Before 1920 
  The Future

  Before 1920:
Empirical Knowledge Base for Education

This material is provided by Robert Kentridge, University of Durham, England.
His complete lecture may be found at:

J.B. Watson

  • J.B. Watson, Learning and the Lab Rat
  • Human Behaviour and Little Albert
  • The Fall and Rise of J.B.Watson

  • J.B. Watson, Learning and the Lab Rat

    The position that human behaviour could be explained entirely terms of reflexes, stimulus-response associations, and the effects of reinforcers upon them entirely excluding 'mental' terms like desires, goals and so on was taken up by John Broadhus Watson in his 1914 book 'Behavior: An Introduction to Comparative Psychology.'. Watson had also been involved in the introduction of the most favoured subject in comparative psychology - the laboratory rat.

    One of his early jobs which he used to fund his Ph.D. was as a caretaker, one of whose duties was to look after laboratory rats used in studies intended to mimic 'real-life' learning tasks such as navigating complex mazes (a scale-model of the Hampton-Court maze!). Watson became adept at taming rats and found he could train rats to open a puzzle-box like Thorndike's for a small food-reward. He also studied maze- learning but simplified the task dramatically. One type of maze is simply a long straight alley with food at the end. Watson found that once the animal was well trained at running this 'maze' it did so almost automatically. Once started by the stimulus of the maze its behaviour becomes a series of associations between movements (or their kinaesthetic consequences) rather than stimuli in the outside world. This is made plain by shortening the alleyway - the well-trained rats now run straight into the end wall. This was known as the kerplunk experiment.

    The development of well-controlled behavioural techniques by Watson also allowed him to explore animals sensory abilities, for example their abilities to discriminate between similar stimuli, experimentally. Watson's theoretical position was even more extreme than Thorndike's - he would have no place for mentalistic concepts like pleasure or distress in his explanations of behaviour. He essentially rejected the law of effect, denying that pleasure or discomfort caused stimulus-response associations to be learned. For Watson, all that was important was the frequency of occurrence of stimulus-response pairings. Reinforcers might cause some responses to occur more often in the presence of particular stimuli, but they did not act directly to cause their learning. Watson could therefore reject the notion that some mental traces of stimuli and responses needed to be retained in an animals mind until a reinforcer caused an association between them to be strengthened, which is a rather mentalistic consequence of the law of effect.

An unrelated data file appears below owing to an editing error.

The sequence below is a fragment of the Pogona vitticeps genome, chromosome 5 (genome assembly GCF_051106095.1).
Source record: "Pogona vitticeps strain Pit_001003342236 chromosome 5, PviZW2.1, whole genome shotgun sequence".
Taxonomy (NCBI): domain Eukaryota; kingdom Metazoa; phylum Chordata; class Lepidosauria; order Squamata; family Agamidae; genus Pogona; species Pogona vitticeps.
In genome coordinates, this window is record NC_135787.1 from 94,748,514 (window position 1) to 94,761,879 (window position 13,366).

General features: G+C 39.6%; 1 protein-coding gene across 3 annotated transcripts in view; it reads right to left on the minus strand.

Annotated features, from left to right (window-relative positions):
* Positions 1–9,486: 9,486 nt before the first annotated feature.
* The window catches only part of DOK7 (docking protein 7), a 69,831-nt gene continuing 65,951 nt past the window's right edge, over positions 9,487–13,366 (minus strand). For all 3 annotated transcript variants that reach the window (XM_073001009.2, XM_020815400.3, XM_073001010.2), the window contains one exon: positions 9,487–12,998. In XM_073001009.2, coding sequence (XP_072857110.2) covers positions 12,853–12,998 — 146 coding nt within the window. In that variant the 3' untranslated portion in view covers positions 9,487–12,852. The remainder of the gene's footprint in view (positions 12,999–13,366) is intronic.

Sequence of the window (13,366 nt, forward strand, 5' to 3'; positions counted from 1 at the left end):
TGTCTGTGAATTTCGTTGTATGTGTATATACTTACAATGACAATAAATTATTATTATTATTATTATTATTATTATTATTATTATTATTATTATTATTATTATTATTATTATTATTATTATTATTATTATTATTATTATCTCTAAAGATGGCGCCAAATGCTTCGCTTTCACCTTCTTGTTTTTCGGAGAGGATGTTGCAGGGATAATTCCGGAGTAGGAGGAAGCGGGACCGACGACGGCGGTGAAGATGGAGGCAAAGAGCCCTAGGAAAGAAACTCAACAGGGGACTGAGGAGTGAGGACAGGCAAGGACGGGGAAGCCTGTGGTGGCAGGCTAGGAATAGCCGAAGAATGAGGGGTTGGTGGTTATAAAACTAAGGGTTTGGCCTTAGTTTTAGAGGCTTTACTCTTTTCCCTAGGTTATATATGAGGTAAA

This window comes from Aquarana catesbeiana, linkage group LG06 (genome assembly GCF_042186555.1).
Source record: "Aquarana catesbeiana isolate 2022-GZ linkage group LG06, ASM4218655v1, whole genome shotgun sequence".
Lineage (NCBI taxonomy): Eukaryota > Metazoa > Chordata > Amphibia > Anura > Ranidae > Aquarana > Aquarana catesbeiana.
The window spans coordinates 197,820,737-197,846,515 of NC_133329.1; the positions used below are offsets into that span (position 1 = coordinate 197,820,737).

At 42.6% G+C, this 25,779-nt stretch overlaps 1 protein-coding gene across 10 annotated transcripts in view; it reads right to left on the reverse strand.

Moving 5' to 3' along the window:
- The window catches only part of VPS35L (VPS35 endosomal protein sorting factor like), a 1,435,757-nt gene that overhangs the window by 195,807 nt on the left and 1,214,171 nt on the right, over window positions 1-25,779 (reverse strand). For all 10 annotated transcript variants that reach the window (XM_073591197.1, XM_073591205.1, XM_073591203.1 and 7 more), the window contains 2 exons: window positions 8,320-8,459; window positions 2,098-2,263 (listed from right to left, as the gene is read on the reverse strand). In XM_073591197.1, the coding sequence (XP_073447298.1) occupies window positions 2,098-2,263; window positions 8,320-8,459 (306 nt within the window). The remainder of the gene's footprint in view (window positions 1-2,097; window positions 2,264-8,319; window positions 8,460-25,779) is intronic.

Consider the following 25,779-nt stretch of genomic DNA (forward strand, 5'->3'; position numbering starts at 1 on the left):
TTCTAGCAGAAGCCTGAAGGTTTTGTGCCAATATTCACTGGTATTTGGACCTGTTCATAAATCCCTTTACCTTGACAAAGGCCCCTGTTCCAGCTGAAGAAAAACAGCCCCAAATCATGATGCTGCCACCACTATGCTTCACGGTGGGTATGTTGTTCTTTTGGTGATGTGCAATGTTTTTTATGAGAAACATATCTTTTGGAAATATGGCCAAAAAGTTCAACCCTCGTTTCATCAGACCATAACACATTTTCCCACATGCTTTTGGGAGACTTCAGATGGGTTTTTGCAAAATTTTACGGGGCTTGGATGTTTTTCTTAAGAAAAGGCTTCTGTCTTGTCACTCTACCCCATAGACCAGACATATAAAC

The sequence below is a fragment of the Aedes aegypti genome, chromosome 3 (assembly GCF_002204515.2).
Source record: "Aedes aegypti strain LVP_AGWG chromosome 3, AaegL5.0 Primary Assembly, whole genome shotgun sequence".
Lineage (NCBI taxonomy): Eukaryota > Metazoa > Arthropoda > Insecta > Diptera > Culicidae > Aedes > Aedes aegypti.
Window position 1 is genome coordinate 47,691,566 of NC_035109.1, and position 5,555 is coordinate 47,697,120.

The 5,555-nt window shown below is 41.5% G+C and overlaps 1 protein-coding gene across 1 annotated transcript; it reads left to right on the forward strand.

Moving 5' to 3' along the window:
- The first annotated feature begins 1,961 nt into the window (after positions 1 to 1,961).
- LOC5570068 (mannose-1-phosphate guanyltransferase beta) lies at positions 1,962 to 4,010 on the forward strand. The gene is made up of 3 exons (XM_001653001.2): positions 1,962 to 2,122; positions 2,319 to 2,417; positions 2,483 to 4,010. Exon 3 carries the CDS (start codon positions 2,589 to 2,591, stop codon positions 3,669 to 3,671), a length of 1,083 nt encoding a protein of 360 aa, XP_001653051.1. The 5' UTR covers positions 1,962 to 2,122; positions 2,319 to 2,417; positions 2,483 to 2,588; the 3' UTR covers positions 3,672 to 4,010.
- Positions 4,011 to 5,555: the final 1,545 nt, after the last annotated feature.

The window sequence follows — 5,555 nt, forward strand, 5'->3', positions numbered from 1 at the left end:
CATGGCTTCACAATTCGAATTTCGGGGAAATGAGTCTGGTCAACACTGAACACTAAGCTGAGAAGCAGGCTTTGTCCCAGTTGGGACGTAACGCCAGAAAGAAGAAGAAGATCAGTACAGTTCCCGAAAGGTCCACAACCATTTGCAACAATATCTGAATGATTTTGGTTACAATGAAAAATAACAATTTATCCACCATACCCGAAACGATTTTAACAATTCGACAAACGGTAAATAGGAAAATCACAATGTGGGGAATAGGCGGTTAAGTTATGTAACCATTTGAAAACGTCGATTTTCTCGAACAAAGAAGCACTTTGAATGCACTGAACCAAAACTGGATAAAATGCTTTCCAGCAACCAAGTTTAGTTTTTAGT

Human Behaviour and Little Albert

    Watson became an extremely influential force in American Psychology, publishing his second book 'Psychology from the Standpoint of a Behaviorist' in 1919. His rejection of mentalism was total. He felt that thought was explicable as subvocalisation and that speech was simply another behaviour which might be learned by the law-of effect. In Psychology from the Standpoint of a Behaviorist' he addresses a number of practical human problems such as education, the development of emotional reaction and the effects of factors like alcohol or drugs on human performance. He even suggests that thought processes might be investigated by monitoring movements in the larynx.

    Watson believed that mental illness was the result of 'habit distortion' which might be caused by fortuitous learning of inappropriate associations which then go on to influence a person's behaviour so that it become ever more abnormal. Watson tested part of this hypothesis on a baby in the hospital in which he worked. The baby, 'little Albert', apparently showed no particular fears or phobias about anything apart from sudden loud sounds. For example, when Watson placed a tame white rat in little Albert's lap the child happily played with the animal.

    On a subsequent occasion Watson placed the rat in Albert's lap and his assistant made a loud noise by striking a large steel bar directly behind Albert's head. One week later Albert was subjected to the same experience. After this, when Albert was showed the rat be began to fret, appearing anxious. Similar reactions were produced by other furry objects (a fur coat). Watson was keen to use this as evidence for the behavioural basis of phobias, however, apparently Albert's reactions to the rate were quite mild. Nevertheless, one of the most widespread applications of conditioning has been in the treatment of phobias and other behaviour problems, and the case of Little Albert is often cited as the first experiment in this field.


    The Fall and Rise of J.B.Watson

    Shortly after his experiment on Little Albert Watson became romantically involved with one of his research assistant's - Rosalie Rayner. At the time such behaviour was not tolerated in American academia and Watson was eventually forced to retire from research.

    He soon, however, found gainful employment with the J. Walter Thompson advertising agency where, using techniques from his behavioural psychology, he showed that people's preferences between rival products were not based on their sensory qualities but on their associations. He went on to develop the selling of products like Maxwell House Coffee, Pond's Cold Cream, Johnson's Baby Powder and Odorono (one of the first deodorants). By 1924 he was on of the four vice-presidents of this very successful agency.